Planet Quad – aRt Example

An image created with the R programming language. The image shows four planets on a grid with starry backgrounds in space.
Planet Quad

Now that we’ve gone over some technical basics, let’s look at two Rtistry examples I’ve created. The first is Planet Quad. The creation of Planet Quad demonstrates how we can utilize other packages like patchwork and cowplot to create our own Rtisrty. Let’s break this down step-by-step.

Each layer in ggplot is built on top of each other in the order in which it appears in the code. For this image, that means we want the space/stars background to be behind our planets- so we can start with that first.

We want four different plots with a similar design in different colors, so we can start by creating a named vector of the background colors we want to use. I always use hex colors, but you can use whatever format you’d like. I'll name mine Space_colors:

# Library Load-In====
library(tidyverse) # For everything data
library(cowplot) # For placing plots on top of each other easily with ggdraw and draw_image
library(patchwork) # For packaging up the plots in the final image

# Star Backgrounds====

## Making four different stars "backgrounds" with four different colors====
Space_colors <- c("Topleft"="#000000",

Next, we want to create the data for the stars in our backgrounds. Because I want the image to look pretty filled in, I’ll apply the crossing() function to the data in this tibble that I’ll name stars:

# Making a data set that will be used to create all star backgrounds====
stars <- tibble(crossing(x = seq(1,2000,100),
                         y = seq(1,2000,100)))

Next, we want to make a list because we’ll run iterations of our stars dataset through a ggplot call that will also iterate through our vector Space_colors. This will result in a list of four similar plots that all have a different color scheme. We’ll name this list All_stars and name the plots inside of the list to make it easier to track each plot as our session continues:

## Making the list to hold the "space" plots====
All_stars <- list()

## Iterating through the "space_colors" to make four different plots====
for(i in seq_along(Space_colors)){
  All_stars[[i]] <- stars %>%
    ggplot(aes(x = x, y = y))+
    geom_jitter(size = sample(c(.02,.04,.06,.8),nrow(stars), replace = TRUE), color = "white")+
    theme(plot.background = element_rect(fill = Space_colors[i], color = "#ffffff", size = 6)) 

## Naming the plots just to help keep track of what's going where====
names(All_stars) <- names(Space_colors)

Now we can check and look at one of our plots by typing All_stars$Topleft in the console to verify that it looks like what we were expecting:

A ggplot created in the R programming language designed to look like space with white dots on a black background.
The "Topleft" image in the All_stars list. A ggplot of the stars data

Now, we can work on our planets. The planets are actually just a geom_density2d_filled() plot that will go through four iterations of the planet data set with its coordinate system set to coord_polar(). Just like we did for the stars data, we also want four very similar plots with different colors. Again, we can make a similar function to create a list of these plots. We just need to generate four different iterations of the data set and pick some colors for the planet surfaces. Let’s start with picking color palettes for planets and different colors for the border lines of each planet. We can place each palette into a list called Planet_colors and each border color into a vector called Planet_borders:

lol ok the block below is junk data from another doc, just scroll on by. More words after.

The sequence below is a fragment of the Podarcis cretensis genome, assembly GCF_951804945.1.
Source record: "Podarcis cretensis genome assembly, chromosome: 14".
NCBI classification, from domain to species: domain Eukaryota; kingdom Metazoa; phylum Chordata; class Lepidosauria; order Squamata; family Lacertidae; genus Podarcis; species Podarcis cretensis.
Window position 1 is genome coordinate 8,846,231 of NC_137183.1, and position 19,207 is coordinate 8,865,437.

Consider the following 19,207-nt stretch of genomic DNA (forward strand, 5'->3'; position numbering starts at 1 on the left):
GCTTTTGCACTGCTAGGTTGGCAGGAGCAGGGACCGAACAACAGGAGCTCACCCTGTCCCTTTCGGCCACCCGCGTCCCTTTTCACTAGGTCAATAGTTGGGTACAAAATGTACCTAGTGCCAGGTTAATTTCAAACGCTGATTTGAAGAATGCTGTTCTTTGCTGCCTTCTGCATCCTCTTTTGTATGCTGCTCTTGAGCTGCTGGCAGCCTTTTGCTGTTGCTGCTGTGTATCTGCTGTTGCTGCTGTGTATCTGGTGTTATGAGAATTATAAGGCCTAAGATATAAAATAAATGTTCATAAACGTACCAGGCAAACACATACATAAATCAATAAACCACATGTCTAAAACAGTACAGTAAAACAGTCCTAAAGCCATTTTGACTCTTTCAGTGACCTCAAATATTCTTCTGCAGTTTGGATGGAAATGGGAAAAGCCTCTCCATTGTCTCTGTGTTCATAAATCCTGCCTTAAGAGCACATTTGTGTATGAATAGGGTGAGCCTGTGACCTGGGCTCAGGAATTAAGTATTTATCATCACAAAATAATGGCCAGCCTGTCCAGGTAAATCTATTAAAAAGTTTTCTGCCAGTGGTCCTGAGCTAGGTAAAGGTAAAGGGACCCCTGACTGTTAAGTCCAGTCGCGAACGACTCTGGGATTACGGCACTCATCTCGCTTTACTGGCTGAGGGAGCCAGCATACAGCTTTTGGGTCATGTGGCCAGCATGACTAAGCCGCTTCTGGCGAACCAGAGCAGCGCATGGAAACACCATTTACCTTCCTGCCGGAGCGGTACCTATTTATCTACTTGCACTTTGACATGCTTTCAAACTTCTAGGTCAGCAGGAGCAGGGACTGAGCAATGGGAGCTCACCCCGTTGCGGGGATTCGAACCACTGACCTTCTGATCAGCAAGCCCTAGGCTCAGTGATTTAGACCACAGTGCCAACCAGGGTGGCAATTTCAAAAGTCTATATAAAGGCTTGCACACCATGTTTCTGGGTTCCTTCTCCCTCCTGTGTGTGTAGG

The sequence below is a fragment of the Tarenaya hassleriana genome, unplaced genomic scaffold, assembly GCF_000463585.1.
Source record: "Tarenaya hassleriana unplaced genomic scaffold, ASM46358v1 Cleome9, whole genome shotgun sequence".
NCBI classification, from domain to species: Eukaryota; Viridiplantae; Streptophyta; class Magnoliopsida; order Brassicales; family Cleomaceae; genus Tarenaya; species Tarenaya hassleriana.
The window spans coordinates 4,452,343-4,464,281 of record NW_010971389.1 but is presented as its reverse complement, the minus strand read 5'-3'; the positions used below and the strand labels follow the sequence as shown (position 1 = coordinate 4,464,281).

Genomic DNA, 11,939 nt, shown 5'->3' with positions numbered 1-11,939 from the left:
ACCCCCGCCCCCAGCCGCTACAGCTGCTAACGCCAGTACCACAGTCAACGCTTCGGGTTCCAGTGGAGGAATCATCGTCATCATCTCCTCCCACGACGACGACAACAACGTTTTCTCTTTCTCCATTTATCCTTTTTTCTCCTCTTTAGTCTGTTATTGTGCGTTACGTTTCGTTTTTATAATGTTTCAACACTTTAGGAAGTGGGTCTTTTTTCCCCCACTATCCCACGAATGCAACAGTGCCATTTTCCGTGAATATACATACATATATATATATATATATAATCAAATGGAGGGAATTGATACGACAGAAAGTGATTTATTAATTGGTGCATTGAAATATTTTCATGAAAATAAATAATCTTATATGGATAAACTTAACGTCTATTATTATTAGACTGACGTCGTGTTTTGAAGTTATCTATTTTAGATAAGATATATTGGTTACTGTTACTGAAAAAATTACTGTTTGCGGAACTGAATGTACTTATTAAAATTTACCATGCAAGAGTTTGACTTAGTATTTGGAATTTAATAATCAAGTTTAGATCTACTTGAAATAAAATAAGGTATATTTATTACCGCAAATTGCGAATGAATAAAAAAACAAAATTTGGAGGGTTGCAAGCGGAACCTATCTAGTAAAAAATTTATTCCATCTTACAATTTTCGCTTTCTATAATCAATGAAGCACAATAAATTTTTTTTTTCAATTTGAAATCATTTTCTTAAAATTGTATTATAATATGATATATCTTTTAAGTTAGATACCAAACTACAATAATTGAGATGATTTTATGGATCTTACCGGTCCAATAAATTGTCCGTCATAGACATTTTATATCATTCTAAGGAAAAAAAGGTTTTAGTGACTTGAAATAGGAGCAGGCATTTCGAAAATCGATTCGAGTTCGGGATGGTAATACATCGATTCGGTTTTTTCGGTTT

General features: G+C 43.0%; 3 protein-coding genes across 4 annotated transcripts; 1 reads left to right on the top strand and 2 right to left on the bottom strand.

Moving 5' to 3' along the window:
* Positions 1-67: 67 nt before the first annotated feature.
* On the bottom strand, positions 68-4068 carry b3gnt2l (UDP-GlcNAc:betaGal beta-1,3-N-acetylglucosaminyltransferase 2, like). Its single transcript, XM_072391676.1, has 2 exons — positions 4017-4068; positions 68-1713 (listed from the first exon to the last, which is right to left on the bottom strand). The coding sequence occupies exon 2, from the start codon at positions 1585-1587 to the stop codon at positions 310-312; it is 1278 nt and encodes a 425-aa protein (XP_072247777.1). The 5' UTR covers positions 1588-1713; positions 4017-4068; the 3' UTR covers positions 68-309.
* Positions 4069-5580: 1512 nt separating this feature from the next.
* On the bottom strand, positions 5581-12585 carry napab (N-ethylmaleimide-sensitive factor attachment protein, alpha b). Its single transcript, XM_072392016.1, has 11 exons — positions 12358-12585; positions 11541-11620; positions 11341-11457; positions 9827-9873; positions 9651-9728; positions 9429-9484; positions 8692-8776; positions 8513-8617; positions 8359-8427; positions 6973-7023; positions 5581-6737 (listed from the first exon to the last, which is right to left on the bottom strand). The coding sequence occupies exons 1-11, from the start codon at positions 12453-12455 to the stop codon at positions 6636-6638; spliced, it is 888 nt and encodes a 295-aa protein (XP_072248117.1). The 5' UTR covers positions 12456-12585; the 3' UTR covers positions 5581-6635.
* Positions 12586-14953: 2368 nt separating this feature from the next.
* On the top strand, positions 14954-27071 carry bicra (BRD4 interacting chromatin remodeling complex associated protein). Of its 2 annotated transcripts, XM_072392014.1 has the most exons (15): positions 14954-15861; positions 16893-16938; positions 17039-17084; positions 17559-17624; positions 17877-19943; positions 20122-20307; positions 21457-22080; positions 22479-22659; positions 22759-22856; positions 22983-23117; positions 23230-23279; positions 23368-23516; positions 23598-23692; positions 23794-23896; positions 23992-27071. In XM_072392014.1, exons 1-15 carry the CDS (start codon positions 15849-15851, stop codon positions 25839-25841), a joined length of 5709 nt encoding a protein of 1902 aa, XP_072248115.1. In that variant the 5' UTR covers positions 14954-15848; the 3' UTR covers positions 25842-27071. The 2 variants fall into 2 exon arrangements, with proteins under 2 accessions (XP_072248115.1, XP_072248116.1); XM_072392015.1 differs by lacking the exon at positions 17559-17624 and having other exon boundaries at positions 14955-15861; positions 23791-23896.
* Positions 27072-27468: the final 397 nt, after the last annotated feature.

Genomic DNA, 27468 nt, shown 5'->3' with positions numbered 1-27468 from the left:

# Planet Creations====
## Setting the color palettes for each planet quad====
Planet_colors <- list("Topleft" = c("#194157","#008dd7","#085b88","#26925e","#095c88"),
                      "Topright" = c("#480463","#392242","#1e0329","#bf9232","#120b17"),
                      "Bottomleft" = c("#47322d","#6b1c09","#a30000","#6b1d09","#851205"),
                      "Bottomright" = c("#c7a602","#998523","#ba690d","#755b3d","#dbab39"))

## Setting the colors of each planet's borders====
Planet_borders <- c("Topright" = "#333333",
                    "Topright" = "#120b17",
                    "Bottomleft" = "#260f09",
                    "Bottomright" = "#5c523a")

We’ll create some randomly sampled data to draw out our planets to encourage some weirdness in its final presentation. We’ll name the dataset planet:

# Making a dataset that will be used to create all the planets====
planet <- tibble(crossing(x = sample(1:1000,100, replace = TRUE),
               y = sample(1:2000, 100, replace = TRUE)))

Now we’ll create our list, named All_planets, that will be filled with our four different planets after it runs through our for-loop:

## Making the list to hold the "planet" plots====
All_planets <- list()

## Iterating through the "planet_colors" to make four different planet plots====
for(i in seq_along(Planet_colors)){
  All_planets[[i]] <- planet %>%
    ggplot(aes(x = x, y = y))+
    scale_fill_manual(values = sample(Planet_colors[[i]],100, replace = TRUE))+ #100 is just a arbitrary "safe" number I picked. geom_density does background calcs to create levels that varies based on data.
    geom_density2d_filled(color = Planet_borders[i], size = 2)+
    coord_polar(clip = "on")+
    theme(legend.position = "none")

## Naming the plots just to help keep track of what's going where====
names(All_planets) <- names(Planet_colors)

All these plots are now in our list All_planets. We can peek at one by typing All_planets$Bottomright into the console. Because a seed hasn’t been set anywhere, yours may look different than mine and that’s all right!

A circular figure styled to look like a yellow planet in ggplot in the R programming language.
The "Bottomright" planet in the All_planets list